Even Colón agrees that the Trump-quoting campaign freebies were a bad call. “Those koozies were very presumptuous, to say the least,” she says.
The impulse to cater so strongly toward Trump-loving Texas Republican primary voters makes sense, especially after Bush drew the ire of many state conservatives through his spats with Lt. Gov. Dan Patrick over their competing views on how best to renovate the Alamo. Patrick and others accused Bush of wanting to rewrite the history of the famed Texas battleground, and amid a conspiracy theory that Bush wanted to erect a statue of Mexican general Santa Anna, Bush accused those pushing the rumor of racism based on his Mexican-American heritage.
Bush was probably also hoping a Trump-endorsement could have distracted from recent news that his General Land Office was attempting to rebuild homes in Black Houston neighborhoods destroyed by Hurricane Harvey with fewer bedrooms than the original homes had, and a report that the long-term living facilities for elderly veterans Bush’s office oversees had disconcertingly high rates of COVID-19 deaths.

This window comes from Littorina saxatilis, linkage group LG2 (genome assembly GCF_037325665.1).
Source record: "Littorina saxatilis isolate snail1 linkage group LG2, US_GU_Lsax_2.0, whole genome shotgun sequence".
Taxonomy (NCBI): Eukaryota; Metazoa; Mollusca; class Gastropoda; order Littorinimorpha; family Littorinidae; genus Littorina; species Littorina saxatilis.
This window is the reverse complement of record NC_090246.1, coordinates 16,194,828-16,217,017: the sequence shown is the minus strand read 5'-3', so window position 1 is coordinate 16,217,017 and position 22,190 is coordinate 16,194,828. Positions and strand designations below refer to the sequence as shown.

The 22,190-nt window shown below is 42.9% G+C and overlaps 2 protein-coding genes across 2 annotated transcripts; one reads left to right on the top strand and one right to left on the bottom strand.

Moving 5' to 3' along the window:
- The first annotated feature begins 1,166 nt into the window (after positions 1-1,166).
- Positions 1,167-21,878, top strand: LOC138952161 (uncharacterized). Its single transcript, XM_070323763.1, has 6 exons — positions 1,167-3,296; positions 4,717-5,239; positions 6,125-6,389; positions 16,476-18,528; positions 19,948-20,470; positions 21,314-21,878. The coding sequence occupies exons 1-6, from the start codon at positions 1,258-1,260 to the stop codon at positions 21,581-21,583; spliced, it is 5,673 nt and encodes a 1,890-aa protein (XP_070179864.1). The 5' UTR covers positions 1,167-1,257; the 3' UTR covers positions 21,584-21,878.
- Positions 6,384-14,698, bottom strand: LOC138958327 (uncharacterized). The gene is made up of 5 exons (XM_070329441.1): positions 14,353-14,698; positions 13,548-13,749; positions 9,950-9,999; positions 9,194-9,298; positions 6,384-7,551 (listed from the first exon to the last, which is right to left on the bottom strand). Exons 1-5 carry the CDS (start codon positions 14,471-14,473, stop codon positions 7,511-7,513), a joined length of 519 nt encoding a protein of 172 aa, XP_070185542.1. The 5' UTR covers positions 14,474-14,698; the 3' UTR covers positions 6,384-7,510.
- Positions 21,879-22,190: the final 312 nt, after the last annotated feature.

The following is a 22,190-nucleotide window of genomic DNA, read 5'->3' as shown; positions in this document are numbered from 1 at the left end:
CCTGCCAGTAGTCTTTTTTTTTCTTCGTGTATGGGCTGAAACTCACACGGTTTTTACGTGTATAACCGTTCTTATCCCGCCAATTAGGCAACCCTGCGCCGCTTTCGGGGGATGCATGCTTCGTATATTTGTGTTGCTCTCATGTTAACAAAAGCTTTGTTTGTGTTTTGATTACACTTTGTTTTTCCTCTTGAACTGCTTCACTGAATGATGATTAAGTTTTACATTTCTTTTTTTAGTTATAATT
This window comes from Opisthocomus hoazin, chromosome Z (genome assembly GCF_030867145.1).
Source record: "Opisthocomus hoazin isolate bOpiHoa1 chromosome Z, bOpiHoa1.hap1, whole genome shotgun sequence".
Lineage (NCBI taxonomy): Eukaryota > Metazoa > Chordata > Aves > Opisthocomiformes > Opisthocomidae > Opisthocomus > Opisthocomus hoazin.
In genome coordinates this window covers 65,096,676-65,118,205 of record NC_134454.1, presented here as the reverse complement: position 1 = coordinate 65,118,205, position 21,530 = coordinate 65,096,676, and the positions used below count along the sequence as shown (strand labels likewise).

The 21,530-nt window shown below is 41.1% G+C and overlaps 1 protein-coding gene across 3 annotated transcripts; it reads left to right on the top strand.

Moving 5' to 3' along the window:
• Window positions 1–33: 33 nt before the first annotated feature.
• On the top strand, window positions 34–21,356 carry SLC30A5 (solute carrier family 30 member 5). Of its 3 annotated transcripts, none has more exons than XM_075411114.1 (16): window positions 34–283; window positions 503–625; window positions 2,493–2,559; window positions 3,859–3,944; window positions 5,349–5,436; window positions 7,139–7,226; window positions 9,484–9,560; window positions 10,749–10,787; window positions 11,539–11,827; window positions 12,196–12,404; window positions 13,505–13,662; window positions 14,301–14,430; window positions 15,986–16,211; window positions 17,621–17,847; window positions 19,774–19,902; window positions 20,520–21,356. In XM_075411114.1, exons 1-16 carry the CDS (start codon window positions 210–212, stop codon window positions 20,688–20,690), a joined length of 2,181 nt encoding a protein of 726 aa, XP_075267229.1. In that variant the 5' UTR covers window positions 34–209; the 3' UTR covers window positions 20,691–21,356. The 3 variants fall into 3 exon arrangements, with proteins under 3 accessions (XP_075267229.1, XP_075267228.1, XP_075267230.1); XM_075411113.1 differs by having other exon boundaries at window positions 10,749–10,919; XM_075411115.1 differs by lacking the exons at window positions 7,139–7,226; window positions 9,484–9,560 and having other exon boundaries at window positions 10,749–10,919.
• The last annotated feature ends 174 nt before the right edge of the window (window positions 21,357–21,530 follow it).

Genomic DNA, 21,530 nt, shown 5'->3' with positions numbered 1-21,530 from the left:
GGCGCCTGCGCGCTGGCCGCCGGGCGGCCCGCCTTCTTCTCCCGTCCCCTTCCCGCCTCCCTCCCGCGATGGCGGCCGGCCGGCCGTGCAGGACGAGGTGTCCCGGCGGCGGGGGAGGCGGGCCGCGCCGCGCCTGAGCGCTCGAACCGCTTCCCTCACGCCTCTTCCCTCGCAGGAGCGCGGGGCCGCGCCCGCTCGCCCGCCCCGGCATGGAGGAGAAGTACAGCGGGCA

Even before he entered the race, Bush was blasted by both Democrats and Republicans alike when neither Houston nor Harris County received a cent of funding from the massive pot of Harvey relief cash his General Land Office was tasked with doling out by the feds.
At first Bush denied his office was responsible for writing the funding allocation formula that deprioritized large urban zones like the Houston area, and publicly questioned whether or not city and county officials had properly filled out all their paperwork. Once it became clear that the funding formula was indeed written by Bush’s office, he backtracked by trying to blame the Biden administration, and begged the federal government to carve out $750 million for Harris County flood projects after facing widespread pressure.